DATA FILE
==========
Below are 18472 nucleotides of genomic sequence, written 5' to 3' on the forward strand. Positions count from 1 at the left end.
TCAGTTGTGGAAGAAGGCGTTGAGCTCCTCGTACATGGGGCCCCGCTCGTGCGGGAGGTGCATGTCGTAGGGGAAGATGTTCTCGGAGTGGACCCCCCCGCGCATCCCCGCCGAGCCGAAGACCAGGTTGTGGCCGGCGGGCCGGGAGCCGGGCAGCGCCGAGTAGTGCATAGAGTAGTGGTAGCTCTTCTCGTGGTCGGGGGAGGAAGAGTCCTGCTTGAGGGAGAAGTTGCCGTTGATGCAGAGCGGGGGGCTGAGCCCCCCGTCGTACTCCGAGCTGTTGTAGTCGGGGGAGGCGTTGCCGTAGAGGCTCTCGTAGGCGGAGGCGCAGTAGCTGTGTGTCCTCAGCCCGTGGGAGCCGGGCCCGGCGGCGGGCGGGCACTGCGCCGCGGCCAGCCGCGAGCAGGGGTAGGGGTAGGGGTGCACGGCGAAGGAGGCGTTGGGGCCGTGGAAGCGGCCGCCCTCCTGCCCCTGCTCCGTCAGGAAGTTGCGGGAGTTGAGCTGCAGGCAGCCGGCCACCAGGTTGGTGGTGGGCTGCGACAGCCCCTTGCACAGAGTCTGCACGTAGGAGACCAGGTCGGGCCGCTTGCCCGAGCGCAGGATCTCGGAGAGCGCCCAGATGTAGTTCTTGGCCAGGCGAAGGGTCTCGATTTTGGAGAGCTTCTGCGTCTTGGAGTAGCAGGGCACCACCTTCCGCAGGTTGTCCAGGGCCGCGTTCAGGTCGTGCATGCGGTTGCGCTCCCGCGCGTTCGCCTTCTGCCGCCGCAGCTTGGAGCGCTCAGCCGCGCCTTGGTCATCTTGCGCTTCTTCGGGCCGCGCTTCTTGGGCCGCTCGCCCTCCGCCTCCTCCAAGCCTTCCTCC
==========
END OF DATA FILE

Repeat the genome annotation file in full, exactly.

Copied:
Below are 18472 nucleotides of genomic sequence, written 5' to 3' on the forward strand. Positions count from 1 at the left end.
TCAGTTGTGGAAGAAGGCGTTGAGCTCCTCGTACATGGGGCCCCGCTCGTGCGGGAGGTGCATGTCGTAGGGGAAGATGTTCTCGGAGTGGACCCCCCCGCGCATCCCCGCCGAGCCGAAGACCAGGTTGTGGCCGGCGGGCCGGGAGCCGGGCAGCGCCGAGTAGTGCATAGAGTAGTGGTAGCTCTTCTCGTGGTCGGGGGAGGAAGAGTCCTGCTTGAGGGAGAAGTTGCCGTTGATGCAGAGCGGGGGGCTGAGCCCCCCGTCGTACTCCGAGCTGTTGTAGTCGGGGGAGGCGTTGCCGTAGAGGCTCTCGTAGGCGGAGGCGCAGTAGCTGTGTGTCCTCAGCCCGTGGGAGCCGGGCCCGGCGGCGGGCGGGCACTGCGCCGCGGCCAGCCGCGAGCAGGGGTAGGGGTAGGGGTGCACGGCGAAGGAGGCGTTGGGGCCGTGGAAGCGGCCGCCCTCCTGCCCCTGCTCCGTCAGGAAGTTGCGGGAGTTGAGCTGCAGGCAGCCGGCCACCAGGTTGGTGGTGGGCTGCGACAGCCCCTTGCACAGAGTCTGCACGTAGGAGACCAGGTCGGGCCGCTTGCCCGAGCGCAGGATCTCGGAGAGCGCCCAGATGTAGTTCTTGGCCAGGCGAAGGGTCTCGATTTTGGAGAGCTTCTGCGTCTTGGAGTAGCAGGGCACCACCTTCCGCAGGTTGTCCAGGGCCGCGTTCAGGTCGTGCATGCGGTTGCGCTCCCGCGCGTTCGCCTTCTGCCGCCGCAGCTTGGAGCGCTCAGCCGCGCCTTGGTCATCTTGCGCTTCTTCGGGCCGCGCTTCTTGGGCCGCTCGCCCTCCGCCTCCTCCAAGCCTTCCTCC